According to Lovetoknow, the chances of domestic violence are even higher in families with a member suffering from PTSD. The nature of the violence is not limited to physical abuse as it could also come in the form of emotional, psychological, or financial abuse.
There are various factors to determine the probability of domestic violence in a family, including prior records of abuse, accessibility of weapons, use of alcohol or drugs, PTSD, and more.
The risks of domestic violence is higher in military families when compared to civilians. As per a 2021 report by the US Government Accountability Office, there were more than 15 thousand cases of domestic abuse in military families from 2015 to 2019.
The Navy also recorded seven thousand of such cases at the same time frame, Marine Corps recorded five thousand cases, and Air Force recorded over 10 thousand cases.
Similarly, the National Library of Medicine released a report on July 14, 2015, addressing the issues of abuse in military families.
The report states that nearly 27% of men suffering from PTSD were involved in physical abuse against their spouses. Likewise, 19% of men mentally abused their partners in 2014.
Domestic violence as a crime was mostly overlooked in the past. However, with increased awareness, these charges are now considered serious offenses in many countries.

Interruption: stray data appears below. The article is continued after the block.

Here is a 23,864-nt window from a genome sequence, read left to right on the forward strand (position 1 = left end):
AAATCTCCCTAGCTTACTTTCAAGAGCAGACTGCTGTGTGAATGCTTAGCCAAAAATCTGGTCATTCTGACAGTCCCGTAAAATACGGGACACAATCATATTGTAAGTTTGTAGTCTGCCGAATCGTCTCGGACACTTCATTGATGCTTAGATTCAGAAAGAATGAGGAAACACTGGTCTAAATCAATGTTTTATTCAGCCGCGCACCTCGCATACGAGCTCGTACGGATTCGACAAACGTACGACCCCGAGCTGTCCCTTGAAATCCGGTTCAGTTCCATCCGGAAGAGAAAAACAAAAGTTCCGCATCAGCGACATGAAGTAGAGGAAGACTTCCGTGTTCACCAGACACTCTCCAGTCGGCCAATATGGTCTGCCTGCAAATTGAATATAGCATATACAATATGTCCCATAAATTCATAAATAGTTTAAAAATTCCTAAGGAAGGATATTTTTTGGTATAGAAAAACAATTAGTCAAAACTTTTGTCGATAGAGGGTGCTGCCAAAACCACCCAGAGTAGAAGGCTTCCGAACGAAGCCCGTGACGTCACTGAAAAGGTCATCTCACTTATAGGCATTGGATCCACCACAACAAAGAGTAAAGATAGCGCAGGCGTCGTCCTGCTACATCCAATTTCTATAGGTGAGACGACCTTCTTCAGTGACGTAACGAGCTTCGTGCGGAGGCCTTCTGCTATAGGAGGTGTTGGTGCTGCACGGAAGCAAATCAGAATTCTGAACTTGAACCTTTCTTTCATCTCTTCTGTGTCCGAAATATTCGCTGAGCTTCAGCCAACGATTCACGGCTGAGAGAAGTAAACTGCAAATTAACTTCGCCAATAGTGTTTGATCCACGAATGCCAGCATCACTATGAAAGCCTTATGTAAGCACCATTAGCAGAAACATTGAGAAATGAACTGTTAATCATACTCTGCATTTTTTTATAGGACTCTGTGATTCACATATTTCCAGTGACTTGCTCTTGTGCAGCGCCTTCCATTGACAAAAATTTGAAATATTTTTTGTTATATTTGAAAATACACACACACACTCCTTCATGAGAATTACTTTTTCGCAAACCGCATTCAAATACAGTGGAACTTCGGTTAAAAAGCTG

The crime can be considered either a misdemeanor or a felony based on the degree of the act and the harm caused to the victim.
A misdemeanor assault charge carries a maximum sentence of 60 days. On the other hand, felony charges can carry different sentences.
For instance, a third-degree felony charge carries a maximum prison sentence of five years. A second-degree felony has a maximum sentence of 15 years; whereas a first-degree felony can get a person to jail for up to 30 years.
3) Mental Health Issues
Military families also suffer from mental health issues relatively more than civilians.
Soldiers stationed abroad in wartorn regions are prone to violence. They often face difficulties adjusting to their new environments when they return home.
Similarly, soldiers also witness or commit many gruesome acts during the fulfillment of their duties. These experiences remain in their memory for years, causing a clinical disorder named PTSD [Post-Traumatic Stress Disorder].
Mental health problems are not limited to military personnel as their family members also suffer from conditions like anxiety and depression.
Family members of soldiers stationed outside their home countries also face multiple emotional challenges like sadness, fear for their family member's safety, and more.
How Often Do Military Families Move?
On average, Military families move every three years. The transfer to a new location is called PCS, short for Permanent Change of Station.
There are a few factors that cause families to move to a new location, including new opportunities, training, or deployment.
In many cases, soldiers are moved into different stations to fill out the vacancy of required personnel. Similarly, members are also transferred for reasons of undergoing special training.